Unifying Your Business Analytics: Social Media & Private Text

August 24, 2011
215 Views

The rate of social media usage and adoption continues to expand but it still may only represent a small percentage of your total consumer audience. The bulk of your business intelligence may actually be wedged and embedded in other sources. But it isn’t simply an either or situation, where your business has to choose which data to analyze. In many ways, social media and other  private data are two variants of unstructured data.

The rate of social media usage and adoption continues to expand but it still may only represent a small percentage of your total consumer audience. The bulk of your business intelligence may actually be wedged and embedded in other sources. But it isn’t simply an either or situation, where your business has to choose which data to analyze. In many ways, social media and other  private data are two variants of unstructured data.

Social media conversations are unsolicited, real-time expressions of consumer preference, intentions and opinions. Private data, depending on its source, can represent organized text exchanges between team members, solicited responses to survey or issue-resolving customer service chat transcripts.  In both cases, the text is free-form, inchoate and maybe even a bit disorganized. The point is insights into consumer preferences, issues, ideas for product development are expressed in a format that does not lend itself to easily analyzed.

Ideally, the best approach would be one that can treat and analyze unstructured text in the same manner regardless of its source. Consistency in how data is managed and organized is critical if the results are to be correlated or integrated with more traditional data sources. An example I like is one that describes a customer using traditional email or phone to lodge a complaint but failing to achieve any success turns to social media to vent their frustration. There’s a relationship between the initial request for help via a traditional channel and the subsequent use of social media; the connections are the:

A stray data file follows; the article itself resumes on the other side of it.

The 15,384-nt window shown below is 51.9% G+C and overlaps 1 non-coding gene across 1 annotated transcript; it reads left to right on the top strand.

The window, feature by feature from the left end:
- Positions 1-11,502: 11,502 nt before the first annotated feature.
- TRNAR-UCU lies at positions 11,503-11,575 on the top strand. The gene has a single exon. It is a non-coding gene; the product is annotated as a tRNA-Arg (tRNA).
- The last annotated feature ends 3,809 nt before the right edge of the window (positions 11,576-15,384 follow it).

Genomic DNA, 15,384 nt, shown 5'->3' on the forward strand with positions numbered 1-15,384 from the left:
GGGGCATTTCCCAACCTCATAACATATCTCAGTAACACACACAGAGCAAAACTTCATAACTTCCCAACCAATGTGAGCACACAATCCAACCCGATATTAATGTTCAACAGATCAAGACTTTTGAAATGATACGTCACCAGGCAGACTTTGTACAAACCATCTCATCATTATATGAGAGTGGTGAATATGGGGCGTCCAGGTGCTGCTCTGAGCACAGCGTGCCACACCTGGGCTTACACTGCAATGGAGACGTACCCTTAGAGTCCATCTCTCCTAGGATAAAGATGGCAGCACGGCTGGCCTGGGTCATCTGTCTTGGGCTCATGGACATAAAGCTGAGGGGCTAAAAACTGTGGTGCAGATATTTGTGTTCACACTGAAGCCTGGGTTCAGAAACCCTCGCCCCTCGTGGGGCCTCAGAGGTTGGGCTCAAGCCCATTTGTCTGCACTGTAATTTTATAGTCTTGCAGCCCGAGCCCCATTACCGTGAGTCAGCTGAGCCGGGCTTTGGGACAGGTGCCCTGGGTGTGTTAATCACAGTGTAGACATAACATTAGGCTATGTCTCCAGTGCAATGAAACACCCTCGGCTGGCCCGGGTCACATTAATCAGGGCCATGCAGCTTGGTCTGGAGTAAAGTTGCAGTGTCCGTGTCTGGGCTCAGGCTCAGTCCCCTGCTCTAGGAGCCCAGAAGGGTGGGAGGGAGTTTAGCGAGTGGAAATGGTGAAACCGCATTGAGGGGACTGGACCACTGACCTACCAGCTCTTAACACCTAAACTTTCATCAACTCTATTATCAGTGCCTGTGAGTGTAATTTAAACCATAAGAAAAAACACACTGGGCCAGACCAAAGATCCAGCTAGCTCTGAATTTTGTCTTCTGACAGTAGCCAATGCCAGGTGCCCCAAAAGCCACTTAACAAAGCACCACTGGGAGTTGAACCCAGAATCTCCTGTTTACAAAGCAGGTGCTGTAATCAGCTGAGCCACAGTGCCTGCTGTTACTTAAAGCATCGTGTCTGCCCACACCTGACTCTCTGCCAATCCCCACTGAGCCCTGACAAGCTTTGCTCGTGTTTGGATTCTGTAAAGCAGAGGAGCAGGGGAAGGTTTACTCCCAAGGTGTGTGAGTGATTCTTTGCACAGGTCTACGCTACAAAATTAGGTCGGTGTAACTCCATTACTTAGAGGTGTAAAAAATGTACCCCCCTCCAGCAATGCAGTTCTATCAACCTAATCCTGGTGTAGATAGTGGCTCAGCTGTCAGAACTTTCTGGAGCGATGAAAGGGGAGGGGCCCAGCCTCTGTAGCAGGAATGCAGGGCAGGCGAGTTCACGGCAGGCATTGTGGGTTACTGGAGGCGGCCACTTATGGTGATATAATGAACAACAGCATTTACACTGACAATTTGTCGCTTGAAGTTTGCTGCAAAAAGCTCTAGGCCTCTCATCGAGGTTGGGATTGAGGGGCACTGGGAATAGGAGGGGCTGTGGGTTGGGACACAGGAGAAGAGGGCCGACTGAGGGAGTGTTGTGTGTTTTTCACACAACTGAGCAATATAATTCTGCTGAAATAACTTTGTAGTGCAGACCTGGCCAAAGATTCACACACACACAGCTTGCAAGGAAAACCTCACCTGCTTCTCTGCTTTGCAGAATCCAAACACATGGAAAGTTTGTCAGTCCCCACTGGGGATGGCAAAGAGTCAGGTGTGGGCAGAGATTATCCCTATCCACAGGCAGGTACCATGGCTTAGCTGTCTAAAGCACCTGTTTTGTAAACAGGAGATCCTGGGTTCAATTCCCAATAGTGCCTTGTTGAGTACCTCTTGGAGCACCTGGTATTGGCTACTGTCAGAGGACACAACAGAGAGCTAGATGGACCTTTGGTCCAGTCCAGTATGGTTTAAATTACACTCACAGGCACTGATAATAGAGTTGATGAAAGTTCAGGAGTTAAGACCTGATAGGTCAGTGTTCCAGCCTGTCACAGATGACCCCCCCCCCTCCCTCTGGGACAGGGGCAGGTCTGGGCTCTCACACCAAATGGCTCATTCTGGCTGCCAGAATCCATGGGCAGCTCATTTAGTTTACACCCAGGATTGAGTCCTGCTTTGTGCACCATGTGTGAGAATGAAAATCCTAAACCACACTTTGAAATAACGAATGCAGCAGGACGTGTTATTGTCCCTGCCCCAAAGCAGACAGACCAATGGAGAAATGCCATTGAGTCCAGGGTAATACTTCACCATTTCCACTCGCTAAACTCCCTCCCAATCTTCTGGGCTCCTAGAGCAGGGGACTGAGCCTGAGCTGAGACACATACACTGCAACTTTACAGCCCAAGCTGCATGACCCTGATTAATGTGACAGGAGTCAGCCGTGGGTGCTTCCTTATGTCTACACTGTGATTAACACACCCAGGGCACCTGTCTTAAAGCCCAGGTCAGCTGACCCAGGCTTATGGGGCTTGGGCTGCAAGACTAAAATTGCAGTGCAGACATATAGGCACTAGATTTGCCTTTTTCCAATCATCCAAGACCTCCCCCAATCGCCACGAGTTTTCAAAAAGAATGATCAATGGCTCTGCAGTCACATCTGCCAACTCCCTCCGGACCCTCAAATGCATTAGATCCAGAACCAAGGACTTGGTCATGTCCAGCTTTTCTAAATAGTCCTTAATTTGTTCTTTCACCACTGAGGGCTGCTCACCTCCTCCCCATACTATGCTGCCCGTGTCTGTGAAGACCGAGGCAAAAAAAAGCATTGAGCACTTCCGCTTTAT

• issue the customer was calling about
  • the product or service
  • the customer
  • the sentiments the customer felt navigating from one platform to another

The initial trigger for the issue may be:

  • an upgrade
  • problems with an existing system
  • an outage

The big question then is how to begin to isolate the attributes of these conversations that may be taking place within different platforms and settings and make the connection. What if you were able to analyze customer service chats and then correlate those results to activity levels across the social media platform?  But the goal wouldn’t necessarily be simply to track volume levels but rather the context and content of those fluctuations. In other words, let’s say you could monitor data exchanged between consumers and customer service reps during an unusually high call volume time-frame and then track those results to consumer comments expressed on social media. Would there be a relationship? What sort of information would be surfaced? Are the same topics or issues expressed in both settings? Sometimes it’s less about the volume of activity or mentions on one platform and more about the relationship between events both social and other private data, the context, and the timing that may be driving discussion.